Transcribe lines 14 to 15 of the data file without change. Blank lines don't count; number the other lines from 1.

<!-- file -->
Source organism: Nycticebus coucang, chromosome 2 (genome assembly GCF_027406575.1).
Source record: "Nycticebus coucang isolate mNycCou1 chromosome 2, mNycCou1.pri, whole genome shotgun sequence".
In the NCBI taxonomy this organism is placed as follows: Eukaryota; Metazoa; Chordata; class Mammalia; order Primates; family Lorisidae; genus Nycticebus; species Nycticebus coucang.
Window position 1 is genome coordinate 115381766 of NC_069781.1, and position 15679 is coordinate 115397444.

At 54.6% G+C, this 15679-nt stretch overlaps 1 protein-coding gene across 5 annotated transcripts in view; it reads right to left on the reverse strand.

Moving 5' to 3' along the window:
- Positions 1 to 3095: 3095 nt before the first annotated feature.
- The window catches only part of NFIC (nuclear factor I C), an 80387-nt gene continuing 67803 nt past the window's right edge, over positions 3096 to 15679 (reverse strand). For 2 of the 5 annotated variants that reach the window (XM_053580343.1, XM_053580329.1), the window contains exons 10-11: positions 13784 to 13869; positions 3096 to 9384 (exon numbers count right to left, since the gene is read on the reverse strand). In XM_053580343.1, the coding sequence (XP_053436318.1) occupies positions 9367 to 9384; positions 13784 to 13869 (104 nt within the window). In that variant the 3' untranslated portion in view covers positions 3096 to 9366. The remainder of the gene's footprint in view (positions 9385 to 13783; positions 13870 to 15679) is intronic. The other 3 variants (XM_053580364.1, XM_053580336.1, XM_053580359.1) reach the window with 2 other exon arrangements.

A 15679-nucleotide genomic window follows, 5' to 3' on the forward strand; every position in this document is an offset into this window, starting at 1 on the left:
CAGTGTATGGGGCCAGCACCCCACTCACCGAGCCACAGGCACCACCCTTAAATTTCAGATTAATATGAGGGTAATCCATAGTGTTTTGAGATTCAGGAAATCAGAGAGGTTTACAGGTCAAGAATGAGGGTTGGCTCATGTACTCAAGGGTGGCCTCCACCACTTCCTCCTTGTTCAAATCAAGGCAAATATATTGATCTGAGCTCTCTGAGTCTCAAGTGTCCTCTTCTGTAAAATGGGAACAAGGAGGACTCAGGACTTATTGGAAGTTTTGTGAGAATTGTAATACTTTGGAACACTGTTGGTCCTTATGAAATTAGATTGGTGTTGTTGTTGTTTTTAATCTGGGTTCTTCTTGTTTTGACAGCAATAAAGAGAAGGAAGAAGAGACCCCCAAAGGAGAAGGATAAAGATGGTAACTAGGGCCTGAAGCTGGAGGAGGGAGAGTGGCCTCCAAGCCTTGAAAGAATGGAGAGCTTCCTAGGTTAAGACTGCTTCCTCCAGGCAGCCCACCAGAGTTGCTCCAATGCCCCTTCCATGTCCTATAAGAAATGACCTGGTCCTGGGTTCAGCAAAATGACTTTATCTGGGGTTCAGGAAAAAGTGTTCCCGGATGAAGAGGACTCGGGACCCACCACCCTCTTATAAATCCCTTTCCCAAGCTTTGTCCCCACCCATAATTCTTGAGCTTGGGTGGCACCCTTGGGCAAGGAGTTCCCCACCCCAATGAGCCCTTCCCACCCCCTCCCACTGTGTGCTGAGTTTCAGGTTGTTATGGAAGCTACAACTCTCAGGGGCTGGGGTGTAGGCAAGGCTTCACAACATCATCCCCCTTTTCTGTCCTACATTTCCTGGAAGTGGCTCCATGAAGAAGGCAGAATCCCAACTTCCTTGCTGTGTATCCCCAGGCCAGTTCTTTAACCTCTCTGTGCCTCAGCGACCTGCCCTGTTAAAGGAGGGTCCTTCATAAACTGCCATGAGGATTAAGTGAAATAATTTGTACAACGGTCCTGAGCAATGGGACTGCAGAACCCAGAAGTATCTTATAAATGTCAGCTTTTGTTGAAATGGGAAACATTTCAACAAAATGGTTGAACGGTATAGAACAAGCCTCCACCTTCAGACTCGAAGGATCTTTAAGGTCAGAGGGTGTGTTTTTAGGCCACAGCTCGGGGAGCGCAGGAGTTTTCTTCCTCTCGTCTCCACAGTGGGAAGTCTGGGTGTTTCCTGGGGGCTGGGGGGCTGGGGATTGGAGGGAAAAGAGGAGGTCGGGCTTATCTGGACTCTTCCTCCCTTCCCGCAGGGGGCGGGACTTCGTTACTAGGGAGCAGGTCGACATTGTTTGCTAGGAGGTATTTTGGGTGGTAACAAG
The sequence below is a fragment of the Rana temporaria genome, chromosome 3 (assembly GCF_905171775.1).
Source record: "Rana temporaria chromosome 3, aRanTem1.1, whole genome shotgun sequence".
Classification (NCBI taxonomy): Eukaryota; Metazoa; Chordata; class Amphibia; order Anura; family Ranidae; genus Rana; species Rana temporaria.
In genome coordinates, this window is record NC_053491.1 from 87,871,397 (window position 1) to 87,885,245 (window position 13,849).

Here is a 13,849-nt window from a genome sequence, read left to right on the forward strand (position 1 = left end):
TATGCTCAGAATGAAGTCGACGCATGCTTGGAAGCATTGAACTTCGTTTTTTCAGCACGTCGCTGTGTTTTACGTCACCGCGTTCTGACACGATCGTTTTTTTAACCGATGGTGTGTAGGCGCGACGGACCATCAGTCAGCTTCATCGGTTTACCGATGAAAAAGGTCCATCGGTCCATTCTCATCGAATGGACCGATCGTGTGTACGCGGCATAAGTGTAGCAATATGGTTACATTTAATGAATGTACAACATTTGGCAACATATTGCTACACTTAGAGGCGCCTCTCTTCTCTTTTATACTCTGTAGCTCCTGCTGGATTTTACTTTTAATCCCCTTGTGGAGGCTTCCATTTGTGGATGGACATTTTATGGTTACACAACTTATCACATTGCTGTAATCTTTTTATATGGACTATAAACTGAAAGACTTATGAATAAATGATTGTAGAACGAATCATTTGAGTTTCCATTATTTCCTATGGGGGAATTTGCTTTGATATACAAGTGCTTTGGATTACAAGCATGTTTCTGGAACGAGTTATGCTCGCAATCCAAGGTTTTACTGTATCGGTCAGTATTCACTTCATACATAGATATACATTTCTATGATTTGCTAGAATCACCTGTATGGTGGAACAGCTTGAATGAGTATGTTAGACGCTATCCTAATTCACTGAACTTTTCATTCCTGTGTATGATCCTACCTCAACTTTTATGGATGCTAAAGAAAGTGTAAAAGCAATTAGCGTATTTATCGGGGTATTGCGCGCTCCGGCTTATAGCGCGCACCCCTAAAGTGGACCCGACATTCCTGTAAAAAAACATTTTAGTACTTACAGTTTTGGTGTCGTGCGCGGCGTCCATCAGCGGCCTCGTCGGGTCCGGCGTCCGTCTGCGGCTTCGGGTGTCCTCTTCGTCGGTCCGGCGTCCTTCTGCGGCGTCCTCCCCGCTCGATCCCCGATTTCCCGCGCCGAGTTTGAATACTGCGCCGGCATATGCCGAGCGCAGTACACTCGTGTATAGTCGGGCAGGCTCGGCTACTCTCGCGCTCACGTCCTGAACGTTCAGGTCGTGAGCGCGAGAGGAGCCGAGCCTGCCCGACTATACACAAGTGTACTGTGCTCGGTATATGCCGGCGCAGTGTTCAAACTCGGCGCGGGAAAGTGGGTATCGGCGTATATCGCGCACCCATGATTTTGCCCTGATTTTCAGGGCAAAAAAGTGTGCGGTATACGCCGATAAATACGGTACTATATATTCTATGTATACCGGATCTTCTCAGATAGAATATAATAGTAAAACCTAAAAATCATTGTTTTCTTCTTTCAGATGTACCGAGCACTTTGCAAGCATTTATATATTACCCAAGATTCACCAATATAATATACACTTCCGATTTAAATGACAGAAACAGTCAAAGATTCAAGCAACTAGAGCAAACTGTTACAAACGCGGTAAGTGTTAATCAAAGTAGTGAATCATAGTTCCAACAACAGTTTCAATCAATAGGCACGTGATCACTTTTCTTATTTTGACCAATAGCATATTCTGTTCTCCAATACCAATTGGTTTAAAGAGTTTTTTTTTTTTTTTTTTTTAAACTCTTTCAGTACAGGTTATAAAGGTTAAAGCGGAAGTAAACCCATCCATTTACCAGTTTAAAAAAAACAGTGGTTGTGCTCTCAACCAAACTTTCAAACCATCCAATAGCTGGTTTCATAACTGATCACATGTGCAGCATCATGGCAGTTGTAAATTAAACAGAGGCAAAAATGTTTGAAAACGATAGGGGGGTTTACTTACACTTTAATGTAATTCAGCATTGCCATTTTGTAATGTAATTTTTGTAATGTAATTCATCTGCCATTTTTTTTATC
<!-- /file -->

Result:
In genome coordinates, this window is record NC_053491.1 from 87,871,397 (window position 1) to 87,885,245 (window position 13,849).

Here is a 13,849-nt window from a genome sequence, read left to right on the forward strand (position 1 = left end):